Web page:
• Pão de Queijo - Brazilian Cheese Bread Recipe (9)

Prepare your Brazilian Cheese Bread recipe to bake or Freeze

To freeze. Arrange the little pão de queijo balls in a baking sheet side by side. Then, pop the baking sheet in the freezer so the cheese breads can start to hold their shape. After about 10-15 minutes you can just place them into ziplock bags and freeze to bake later.

To bake. Just arrange your perfect little balls (or your lazy scoops) in a baking sheet approximately 2″ apart from one another to allow for air to circulate around them while they bake.Bake in a preheated oven until they’re lightly golden and enjoy!

Pão de Queijo - Brazilian Cheese Bread Recipe (10)

These Brazilian Drinks pair great with this pão de queijo recipe!

Limonada – Brazilian Lemonade

Caipirinha

Batida de coco – Brazilian Coconut co*cktails

Other Brazilian Recipes You’ll Love:

Brazilian Black Beans

Grilled Picanha Recipe

Brazilian Rice

BE SURE TO FOLLOW ME ONFACEBOOK,PINTEREST, ANDINSTAGRAMFOR MORE BRAZILIAN FOOD INSPO!

Brazilian Cheese Bread

Brazilian cheese bread, or pão de queijo as we call them in Portuguese, are a true gift to the universe! This typical Brazilian snack is lightly crunchy on the outside, soft and chewy on the inside, and has a cheese flavor just hugs your mouth. This Brazilian cheese bread recipe is easy to make and yields about 30, so you can make a stash for now, and freeze the rest for later.

Prep Time: 20 minutes minutes

Cook Time: 30 minutes minutes

Total Time: 50 minutes minutes

Servings: 30 Servings

Calories: 90kcal

Author: Aline Shaw

Ingredients

  • 1 cup grated Parmesan cheese
  • 1 10oz round of Queso Fresco,crumbled *see below for option
  • 1 cup full fat milk
  • 1/4 cup vegetable oil plus 1 Tbsp for oiling your hands
  • 2 eggs
  • 1 lb tapioca flour also known as tapioca starch
  • 2 tsp kosher salt

Instructions

Prepare the Dough:

  • Preheat oven to 350F.

  • Add the tapioca flour and the salt to a large bowl, whisk to combine and set aside.

  • In a medium bowl, combine the cheeses and the eggs and set aside.

  • Add the milk and the oil to a small saucepan and bring to a simmer on stove top over medium heat.

  • When the liquid simmers, remove the pan from heat, and immediately pour the hot liquid into the tapioca mixture and using a wooden spoon, stir to combine – the mixture will not be hom*ogeneous, it'll be gummy and clumpy. See step by step images above for reference.

  • Wait 5-10 minutes until the tapioca mixture is cool to touch, and only then add the cheese and egg mixture to the tapioca mixture. Mix with a wooden spoon, or your hands to combine. Now you should have a hom*ogeneous mixture and it should come together as a ball. You'll still see some white tapioca specks in the dough – don't worry, that's totally normal!

Roll the Little Balls:

  • Oil your hands, then scoop a Tbsp to 2Tbsp size portions, roll them into balls, and arrange them in a baking sheet approximately 2" apart from one another. *For freezing instructions see section below!

  • Bake until golden brown, approximately 30-35 minutes.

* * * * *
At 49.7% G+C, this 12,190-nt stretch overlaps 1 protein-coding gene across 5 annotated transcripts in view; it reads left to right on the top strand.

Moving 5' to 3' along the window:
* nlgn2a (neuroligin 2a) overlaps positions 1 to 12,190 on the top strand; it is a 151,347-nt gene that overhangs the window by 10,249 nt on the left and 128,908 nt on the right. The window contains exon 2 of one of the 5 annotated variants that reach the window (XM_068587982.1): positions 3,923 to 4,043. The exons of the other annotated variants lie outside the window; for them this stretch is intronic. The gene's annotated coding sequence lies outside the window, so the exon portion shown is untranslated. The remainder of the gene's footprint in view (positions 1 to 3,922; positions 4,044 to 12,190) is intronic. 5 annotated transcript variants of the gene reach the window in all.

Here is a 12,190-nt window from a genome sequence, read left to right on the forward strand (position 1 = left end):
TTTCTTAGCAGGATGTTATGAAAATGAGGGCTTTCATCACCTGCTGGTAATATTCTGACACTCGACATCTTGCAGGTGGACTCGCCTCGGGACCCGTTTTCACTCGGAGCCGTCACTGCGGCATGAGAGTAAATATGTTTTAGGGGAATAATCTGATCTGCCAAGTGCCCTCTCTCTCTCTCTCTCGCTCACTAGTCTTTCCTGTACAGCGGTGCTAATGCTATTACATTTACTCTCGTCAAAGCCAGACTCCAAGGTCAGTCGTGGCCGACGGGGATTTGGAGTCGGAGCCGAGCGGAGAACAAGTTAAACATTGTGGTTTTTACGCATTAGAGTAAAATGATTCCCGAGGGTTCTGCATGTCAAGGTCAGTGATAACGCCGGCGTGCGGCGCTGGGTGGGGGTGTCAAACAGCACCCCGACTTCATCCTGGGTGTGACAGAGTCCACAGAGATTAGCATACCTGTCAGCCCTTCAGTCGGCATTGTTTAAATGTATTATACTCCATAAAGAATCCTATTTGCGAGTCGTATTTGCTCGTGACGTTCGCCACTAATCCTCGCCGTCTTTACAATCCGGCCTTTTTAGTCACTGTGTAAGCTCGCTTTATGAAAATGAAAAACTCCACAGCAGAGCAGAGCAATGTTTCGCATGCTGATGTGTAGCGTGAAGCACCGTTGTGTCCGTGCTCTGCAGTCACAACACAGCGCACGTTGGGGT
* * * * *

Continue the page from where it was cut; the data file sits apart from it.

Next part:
Make-ahead Freezer Instructions:

  • To freeze your Brazilian cheese bread for later, follow all steps up until rolling the little balls and placing them the baking sheet. Then, just place the baking sheet in the freezer for 15 minutes for the balls to set (just enough for them to hold their shape).

  • When the balls are set, you can place them in a freezer safe ziplock bag and freeze for up to 3-4 months.

  • To bake them, no thawing needed! Just preheat the oven to 350F, then arrange the little frozen balls in a baking sheet about 2" apart from one another and bake until golden brown – approximately 40-45 minutes.

Bom Apetite!

    Did you make this recipe? Show me how it turned out! Snap a photo and share with me on Instagram tagging @aline_shaw!

    Video

    Notes

    *If you cannot find queso fresco, you can substitute by one heaping cup of Aged White Cheddar (freshly grated).

    Nutrition

    Serving: 1serving | Calories: 90kcal | Carbohydrates: 14g | Protein: 2g | Fat: 3g | Saturated Fat: 1g | Polyunsaturated Fat: 1g | Monounsaturated Fat: 1g | Trans Fat: 1g | Cholesterol: 15mg | Sodium: 221mg | Potassium: 25mg | Sugar: 1g | Vitamin A: 58IU | Calcium: 41mg | Iron: 1mg

    Pão de Queijo - Brazilian Cheese Bread Recipe (2024)

    FAQs

    What is Brazilian cheese bread made of? ›

    Pão de queijo, or “cheese bread” in Portuguese, is a staple in Brazil and throughout South America. It's a delightful snack made with tapioca flour, which makes it naturally gluten-free. In Brazil, it is enjoyed all hours of the day, particularly during breakfast and family gatherings.

    How would you describe pao de queijo? ›

    Pão de queijo (Portuguese pronunciation: [ˈpɐ̃w dʒi ˈkejʒu], "cheese buns" in Portuguese) or Brazilian cheese buns is a small, baked cheese roll or cheese bun, a popular snack and breakfast food in Brazil. It is a traditional Brazilian recipe, originating in the state of Minas Gerais.

    Why is my pao de queijo gummy? ›

    The biggest difference is that pão de queijo are made with sour cassava flour or tapioca flour instead of all-purpose flour. Tapioca flour is decidedly strange stuff. When mixed with the hot milk in these pão, it turns gelatinous and sticky, closer to wallpaper paste than something you'd put in the oven.